PBS' 'East Lake Meadows: A Public Housing Story' Tackles Racism in Housing
East Lake Meadows, the public housing project opened by the Atlanta Housing Authority in 1970 and demolished a generation later, is the subject of a new documentary that tackles the impact of racism on housing while also exploring the daily lives of those who called East Lake Meadows home.
The documentary film East Lake Meadows: A Public Housing Story, which is executive produced by Ken Burns, will air Tuesday, March 24 on PBS.
In 1970, the Atlanta Housing Authority opened the 650-unit public housing community called East Lake Meadows on the edge of Atlanta.
Built on the former practice golf course of the Atlanta Athletic Club, which had moved north as part of the white flight that was impacting Atlanta and cities around the country, East Lake Meadows quickly became home to many thousands of low-income Atlantans, mostly African American.
Initially praised for the spacious units and new construction, East Lake Meadows quickly became known as “little Vietnam,” a moniker that was intended to capture the rampant crime and violence that overwhelmed the community.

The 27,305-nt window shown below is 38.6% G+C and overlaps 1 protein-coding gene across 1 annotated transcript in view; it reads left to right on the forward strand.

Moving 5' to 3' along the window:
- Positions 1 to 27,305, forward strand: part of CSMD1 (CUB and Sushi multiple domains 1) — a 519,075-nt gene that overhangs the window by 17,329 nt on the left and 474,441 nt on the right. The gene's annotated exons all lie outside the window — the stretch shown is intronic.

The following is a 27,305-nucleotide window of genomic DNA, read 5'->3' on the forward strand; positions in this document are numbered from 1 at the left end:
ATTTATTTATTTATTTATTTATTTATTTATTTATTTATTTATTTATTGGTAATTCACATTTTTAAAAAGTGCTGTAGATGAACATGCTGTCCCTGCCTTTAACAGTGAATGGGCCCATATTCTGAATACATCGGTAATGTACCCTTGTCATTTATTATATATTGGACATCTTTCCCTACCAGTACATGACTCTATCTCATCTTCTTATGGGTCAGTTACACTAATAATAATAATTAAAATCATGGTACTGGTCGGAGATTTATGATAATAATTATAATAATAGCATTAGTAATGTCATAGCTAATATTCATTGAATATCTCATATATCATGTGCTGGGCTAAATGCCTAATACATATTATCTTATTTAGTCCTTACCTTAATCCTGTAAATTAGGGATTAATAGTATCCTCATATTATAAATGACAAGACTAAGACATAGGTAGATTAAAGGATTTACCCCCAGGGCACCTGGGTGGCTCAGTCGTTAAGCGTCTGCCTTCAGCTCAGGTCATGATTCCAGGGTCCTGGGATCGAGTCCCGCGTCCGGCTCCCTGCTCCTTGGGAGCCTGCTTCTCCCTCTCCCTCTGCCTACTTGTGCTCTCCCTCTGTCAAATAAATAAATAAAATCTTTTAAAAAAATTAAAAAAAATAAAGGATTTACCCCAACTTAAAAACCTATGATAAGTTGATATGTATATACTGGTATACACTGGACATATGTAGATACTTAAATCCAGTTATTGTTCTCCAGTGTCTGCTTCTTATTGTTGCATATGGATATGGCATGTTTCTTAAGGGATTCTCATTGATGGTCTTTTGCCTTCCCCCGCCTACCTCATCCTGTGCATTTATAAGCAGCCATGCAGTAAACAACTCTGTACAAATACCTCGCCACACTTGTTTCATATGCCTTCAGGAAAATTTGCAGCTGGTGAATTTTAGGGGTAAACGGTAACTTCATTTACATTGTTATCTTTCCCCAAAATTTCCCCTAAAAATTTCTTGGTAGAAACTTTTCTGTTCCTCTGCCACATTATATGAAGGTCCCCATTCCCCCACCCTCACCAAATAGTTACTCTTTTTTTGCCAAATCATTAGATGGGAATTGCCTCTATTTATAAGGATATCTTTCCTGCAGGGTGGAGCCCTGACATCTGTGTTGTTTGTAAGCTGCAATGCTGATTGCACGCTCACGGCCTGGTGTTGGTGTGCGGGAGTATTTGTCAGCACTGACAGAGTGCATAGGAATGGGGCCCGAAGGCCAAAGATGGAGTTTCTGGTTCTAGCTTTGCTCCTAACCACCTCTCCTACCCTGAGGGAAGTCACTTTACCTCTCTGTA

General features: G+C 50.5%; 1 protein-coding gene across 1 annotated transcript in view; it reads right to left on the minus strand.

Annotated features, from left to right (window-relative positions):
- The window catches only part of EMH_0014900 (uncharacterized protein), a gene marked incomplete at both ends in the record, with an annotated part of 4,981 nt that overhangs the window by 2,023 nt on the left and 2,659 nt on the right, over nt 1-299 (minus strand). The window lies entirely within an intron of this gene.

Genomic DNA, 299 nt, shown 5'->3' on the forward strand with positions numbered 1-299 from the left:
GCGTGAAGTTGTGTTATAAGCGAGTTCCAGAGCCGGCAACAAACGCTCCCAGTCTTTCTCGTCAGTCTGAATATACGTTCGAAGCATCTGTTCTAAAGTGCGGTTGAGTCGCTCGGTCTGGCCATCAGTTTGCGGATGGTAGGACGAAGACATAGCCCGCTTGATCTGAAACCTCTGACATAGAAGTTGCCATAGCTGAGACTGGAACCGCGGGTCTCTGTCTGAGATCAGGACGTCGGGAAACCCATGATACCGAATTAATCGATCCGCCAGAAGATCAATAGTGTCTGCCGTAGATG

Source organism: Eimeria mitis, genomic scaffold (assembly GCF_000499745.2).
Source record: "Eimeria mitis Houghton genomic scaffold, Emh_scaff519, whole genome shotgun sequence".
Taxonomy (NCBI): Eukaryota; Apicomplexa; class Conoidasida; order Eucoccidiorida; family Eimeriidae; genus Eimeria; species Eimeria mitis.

Shoddy construction and a lack of funding left the project and surrounding landscape in disrepair and led to a rapid decline in the quality of life.
The film tells the stories of more than a dozen families who lived in the community between the 1970s and its demolition in the mid-1990s, documenting the tremendous hardships faced; the lack of access to grocery stores and fresh produce; the impact of devastating unemployment and poverty; conditions that included mold, leaky pipes, and collapsing walls and ceilings; and the seemingly ubiquitous presence of crime, drugs and guns.
It also follows the births of children, celebration of holidays, daily activities in schools and the ways in which residents were “making a way out of no way.”
East Lake Meadows: A Public Housing Story, Premiere, Tuesday, March 24, 8/7c, on PBS (Check your local listings)